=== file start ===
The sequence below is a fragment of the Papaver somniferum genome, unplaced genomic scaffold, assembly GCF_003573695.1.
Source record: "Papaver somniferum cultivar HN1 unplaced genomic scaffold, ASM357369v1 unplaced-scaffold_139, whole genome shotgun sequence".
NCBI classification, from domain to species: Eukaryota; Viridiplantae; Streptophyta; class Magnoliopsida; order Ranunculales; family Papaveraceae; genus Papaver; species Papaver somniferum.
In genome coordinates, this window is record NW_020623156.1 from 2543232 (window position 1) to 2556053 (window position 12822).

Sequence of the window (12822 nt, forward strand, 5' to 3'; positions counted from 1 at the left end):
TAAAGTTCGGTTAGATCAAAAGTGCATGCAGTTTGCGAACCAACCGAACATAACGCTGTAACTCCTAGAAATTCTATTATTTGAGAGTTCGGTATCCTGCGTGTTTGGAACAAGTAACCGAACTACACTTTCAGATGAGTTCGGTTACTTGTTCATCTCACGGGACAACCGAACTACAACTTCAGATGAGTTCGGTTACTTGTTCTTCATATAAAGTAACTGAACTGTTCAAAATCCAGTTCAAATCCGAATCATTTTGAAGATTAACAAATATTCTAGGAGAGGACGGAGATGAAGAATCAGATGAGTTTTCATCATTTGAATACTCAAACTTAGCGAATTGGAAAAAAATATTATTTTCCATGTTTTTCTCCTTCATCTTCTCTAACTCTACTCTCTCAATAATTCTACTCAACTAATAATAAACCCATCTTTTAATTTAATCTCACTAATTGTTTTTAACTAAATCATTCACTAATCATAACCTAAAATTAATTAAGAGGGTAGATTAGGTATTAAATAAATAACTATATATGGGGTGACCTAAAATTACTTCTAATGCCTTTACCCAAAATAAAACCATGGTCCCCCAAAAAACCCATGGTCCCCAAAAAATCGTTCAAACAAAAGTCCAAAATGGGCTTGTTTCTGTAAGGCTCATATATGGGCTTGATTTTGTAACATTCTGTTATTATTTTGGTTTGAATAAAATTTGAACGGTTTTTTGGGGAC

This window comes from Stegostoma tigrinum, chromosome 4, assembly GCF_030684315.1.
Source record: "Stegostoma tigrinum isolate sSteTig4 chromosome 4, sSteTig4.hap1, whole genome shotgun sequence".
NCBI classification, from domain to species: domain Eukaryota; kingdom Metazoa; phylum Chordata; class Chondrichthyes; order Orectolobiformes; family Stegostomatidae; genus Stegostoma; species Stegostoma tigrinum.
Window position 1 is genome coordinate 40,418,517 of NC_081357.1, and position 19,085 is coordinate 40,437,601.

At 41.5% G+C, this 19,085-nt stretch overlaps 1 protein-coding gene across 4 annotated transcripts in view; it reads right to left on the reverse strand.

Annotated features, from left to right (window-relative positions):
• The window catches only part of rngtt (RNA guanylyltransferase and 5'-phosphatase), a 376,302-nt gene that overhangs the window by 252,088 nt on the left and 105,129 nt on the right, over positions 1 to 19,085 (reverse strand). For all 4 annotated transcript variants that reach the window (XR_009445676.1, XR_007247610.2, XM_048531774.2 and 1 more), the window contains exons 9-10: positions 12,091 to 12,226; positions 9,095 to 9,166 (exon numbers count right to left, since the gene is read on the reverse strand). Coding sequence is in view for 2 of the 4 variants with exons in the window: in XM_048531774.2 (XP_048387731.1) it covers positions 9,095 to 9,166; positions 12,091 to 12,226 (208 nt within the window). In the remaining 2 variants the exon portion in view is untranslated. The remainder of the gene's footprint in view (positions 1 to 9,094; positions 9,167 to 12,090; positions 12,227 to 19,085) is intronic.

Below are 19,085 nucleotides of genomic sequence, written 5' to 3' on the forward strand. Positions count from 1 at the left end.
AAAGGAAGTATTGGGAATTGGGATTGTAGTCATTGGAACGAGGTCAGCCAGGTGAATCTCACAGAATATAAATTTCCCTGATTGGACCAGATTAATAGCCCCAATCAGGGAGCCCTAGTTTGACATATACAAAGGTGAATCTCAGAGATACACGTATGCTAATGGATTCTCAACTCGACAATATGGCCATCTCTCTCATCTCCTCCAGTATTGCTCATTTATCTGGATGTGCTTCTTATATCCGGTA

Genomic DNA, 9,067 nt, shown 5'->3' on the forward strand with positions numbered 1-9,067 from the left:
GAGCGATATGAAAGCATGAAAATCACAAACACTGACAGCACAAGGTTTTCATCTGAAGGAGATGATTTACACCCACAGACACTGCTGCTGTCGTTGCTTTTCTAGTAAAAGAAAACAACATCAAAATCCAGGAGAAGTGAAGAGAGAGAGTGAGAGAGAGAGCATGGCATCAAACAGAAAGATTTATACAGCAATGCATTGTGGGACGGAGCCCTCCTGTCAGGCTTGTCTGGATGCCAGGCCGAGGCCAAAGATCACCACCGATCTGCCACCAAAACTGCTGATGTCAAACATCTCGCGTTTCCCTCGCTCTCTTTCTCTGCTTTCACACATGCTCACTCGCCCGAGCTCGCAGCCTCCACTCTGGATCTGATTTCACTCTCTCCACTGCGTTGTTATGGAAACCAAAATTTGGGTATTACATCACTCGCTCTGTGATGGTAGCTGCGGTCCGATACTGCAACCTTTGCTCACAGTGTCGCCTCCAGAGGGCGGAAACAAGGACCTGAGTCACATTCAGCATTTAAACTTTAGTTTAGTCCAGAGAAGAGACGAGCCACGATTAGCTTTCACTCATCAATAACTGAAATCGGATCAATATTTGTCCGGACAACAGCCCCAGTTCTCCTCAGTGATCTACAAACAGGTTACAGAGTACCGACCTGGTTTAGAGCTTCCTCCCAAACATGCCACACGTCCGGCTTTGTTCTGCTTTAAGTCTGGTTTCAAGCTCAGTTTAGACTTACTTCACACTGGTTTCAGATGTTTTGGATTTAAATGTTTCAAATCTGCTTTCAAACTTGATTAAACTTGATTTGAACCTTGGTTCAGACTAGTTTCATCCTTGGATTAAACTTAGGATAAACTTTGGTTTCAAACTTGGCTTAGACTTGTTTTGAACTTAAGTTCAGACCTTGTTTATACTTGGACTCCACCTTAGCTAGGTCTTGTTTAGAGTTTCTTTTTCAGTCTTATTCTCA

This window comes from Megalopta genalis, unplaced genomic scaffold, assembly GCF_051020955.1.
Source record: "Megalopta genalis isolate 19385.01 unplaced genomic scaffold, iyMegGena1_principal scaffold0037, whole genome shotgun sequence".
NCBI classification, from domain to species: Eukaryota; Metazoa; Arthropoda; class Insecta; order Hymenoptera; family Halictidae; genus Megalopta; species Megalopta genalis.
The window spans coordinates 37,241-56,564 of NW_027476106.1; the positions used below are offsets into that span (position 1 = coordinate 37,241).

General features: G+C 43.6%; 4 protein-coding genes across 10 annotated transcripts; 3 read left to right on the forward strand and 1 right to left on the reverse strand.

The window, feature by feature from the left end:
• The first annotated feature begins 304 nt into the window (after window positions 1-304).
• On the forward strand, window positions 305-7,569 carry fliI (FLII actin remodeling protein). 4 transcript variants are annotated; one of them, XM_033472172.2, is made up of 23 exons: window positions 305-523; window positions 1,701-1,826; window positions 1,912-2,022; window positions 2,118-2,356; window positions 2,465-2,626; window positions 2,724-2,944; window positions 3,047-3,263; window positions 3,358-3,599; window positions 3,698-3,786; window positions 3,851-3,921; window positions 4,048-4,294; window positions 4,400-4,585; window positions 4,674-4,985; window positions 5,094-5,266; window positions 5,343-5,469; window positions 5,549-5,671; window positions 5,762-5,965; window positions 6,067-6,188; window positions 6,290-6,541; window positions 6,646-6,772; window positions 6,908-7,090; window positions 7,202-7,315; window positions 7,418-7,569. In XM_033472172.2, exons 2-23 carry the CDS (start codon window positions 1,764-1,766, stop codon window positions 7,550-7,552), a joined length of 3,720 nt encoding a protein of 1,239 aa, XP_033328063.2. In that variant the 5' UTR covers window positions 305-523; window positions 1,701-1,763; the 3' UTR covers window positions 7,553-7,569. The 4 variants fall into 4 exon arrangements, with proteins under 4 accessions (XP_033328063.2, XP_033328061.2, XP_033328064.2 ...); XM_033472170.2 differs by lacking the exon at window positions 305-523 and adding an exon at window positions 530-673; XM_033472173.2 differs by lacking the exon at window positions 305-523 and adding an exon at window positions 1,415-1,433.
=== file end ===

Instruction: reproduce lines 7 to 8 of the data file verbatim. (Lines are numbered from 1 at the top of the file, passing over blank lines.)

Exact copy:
This window comes from Stegostoma tigrinum, chromosome 4, assembly GCF_030684315.1.
Source record: "Stegostoma tigrinum isolate sSteTig4 chromosome 4, sSteTig4.hap1, whole genome shotgun sequence".